Galbraith describes a kind of outgrowth of the economy taking place through large corporations, which manage to impose their values on the entire society, from individuals to the State. He denounces an "official economic science" that does not take into account the real changes introduced by these "organizations" by assuming that they are governed by consumers, as small firms were and still are. Yet, the source and the nature of the power wielded by large corporations do not fit the Marxist analytical approach. To resist the influence of large corporations requires one to acknowledge that their power is based on the conditioning of individuals, which is so effective that authentic thinking has disappeared. The economic outgrowth born from the devaluation of thought that characterizes the model described by Galbraith can be compared to "Modern Man’s Condition" analyzed by Hannah Arendt.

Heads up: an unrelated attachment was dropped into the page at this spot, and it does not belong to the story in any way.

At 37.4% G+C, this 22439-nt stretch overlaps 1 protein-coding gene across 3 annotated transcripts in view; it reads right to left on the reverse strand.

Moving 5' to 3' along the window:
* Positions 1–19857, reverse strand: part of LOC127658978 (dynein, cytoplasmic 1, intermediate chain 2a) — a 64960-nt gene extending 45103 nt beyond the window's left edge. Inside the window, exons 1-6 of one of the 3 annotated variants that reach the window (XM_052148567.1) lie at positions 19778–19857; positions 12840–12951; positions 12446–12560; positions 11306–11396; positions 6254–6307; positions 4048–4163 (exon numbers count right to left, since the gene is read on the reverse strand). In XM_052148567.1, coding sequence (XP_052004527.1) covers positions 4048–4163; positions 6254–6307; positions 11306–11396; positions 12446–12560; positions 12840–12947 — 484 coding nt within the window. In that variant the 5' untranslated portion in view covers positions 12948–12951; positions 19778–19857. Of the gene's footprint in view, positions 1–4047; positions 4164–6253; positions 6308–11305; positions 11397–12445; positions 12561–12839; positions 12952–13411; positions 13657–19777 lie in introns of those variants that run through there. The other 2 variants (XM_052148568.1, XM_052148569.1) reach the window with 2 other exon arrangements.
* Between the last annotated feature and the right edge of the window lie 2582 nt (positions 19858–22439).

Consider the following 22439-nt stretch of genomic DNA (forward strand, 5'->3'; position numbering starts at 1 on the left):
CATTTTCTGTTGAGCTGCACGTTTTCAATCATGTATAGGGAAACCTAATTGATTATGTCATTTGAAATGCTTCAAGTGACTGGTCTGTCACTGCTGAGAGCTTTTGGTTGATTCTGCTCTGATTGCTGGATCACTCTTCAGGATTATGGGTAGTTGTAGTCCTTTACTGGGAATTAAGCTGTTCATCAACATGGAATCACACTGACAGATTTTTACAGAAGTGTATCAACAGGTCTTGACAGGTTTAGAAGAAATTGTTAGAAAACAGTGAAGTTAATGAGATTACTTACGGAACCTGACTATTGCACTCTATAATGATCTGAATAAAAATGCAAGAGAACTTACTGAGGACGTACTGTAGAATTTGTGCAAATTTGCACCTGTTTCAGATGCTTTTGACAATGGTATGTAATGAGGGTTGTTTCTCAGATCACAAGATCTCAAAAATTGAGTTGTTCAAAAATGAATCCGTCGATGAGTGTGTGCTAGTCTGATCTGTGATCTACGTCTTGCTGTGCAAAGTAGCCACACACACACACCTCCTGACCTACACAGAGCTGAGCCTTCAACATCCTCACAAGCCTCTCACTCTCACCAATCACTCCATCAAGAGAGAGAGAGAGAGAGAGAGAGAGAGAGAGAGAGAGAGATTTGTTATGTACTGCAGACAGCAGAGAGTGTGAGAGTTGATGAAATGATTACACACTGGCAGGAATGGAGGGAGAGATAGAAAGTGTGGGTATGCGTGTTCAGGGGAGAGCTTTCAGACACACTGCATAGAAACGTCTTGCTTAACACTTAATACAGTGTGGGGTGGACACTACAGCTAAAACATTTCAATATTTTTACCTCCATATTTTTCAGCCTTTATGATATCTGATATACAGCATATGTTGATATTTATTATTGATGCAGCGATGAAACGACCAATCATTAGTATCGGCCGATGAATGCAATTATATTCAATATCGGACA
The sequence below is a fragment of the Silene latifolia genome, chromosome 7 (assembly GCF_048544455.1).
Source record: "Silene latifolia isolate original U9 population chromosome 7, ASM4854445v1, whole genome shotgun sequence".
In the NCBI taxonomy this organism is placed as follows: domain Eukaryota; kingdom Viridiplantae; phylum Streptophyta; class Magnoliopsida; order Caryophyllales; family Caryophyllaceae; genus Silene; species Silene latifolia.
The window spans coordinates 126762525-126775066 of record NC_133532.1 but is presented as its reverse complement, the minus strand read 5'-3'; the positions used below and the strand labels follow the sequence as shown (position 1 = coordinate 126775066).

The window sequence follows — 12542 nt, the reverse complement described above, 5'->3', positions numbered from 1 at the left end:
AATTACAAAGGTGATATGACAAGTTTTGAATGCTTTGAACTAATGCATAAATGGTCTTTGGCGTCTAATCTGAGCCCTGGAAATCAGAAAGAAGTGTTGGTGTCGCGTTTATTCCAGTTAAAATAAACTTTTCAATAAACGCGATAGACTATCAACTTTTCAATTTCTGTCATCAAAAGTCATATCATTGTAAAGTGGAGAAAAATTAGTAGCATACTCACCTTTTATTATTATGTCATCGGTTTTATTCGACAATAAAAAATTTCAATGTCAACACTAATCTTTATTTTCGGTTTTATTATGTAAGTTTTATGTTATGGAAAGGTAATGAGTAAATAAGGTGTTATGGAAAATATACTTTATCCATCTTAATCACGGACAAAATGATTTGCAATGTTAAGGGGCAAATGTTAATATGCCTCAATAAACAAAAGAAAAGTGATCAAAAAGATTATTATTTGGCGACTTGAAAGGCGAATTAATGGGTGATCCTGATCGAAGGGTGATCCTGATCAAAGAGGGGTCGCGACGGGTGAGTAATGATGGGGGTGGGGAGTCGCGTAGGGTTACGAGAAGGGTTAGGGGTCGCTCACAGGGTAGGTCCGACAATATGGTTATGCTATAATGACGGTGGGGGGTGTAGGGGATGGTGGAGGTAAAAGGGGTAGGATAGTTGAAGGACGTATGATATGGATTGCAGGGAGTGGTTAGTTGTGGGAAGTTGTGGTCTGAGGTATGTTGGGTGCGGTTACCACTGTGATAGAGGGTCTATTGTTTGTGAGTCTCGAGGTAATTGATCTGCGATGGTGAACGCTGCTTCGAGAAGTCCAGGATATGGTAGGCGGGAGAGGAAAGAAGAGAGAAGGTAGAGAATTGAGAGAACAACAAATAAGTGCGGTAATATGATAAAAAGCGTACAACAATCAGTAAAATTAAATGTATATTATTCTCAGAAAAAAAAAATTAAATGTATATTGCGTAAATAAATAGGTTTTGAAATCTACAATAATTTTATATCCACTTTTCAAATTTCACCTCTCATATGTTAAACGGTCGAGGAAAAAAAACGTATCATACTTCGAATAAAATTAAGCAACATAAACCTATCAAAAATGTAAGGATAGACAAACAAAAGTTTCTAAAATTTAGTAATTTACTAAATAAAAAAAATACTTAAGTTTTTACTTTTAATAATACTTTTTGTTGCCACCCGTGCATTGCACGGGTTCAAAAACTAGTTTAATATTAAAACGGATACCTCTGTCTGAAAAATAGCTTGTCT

By Marlyse Pouchol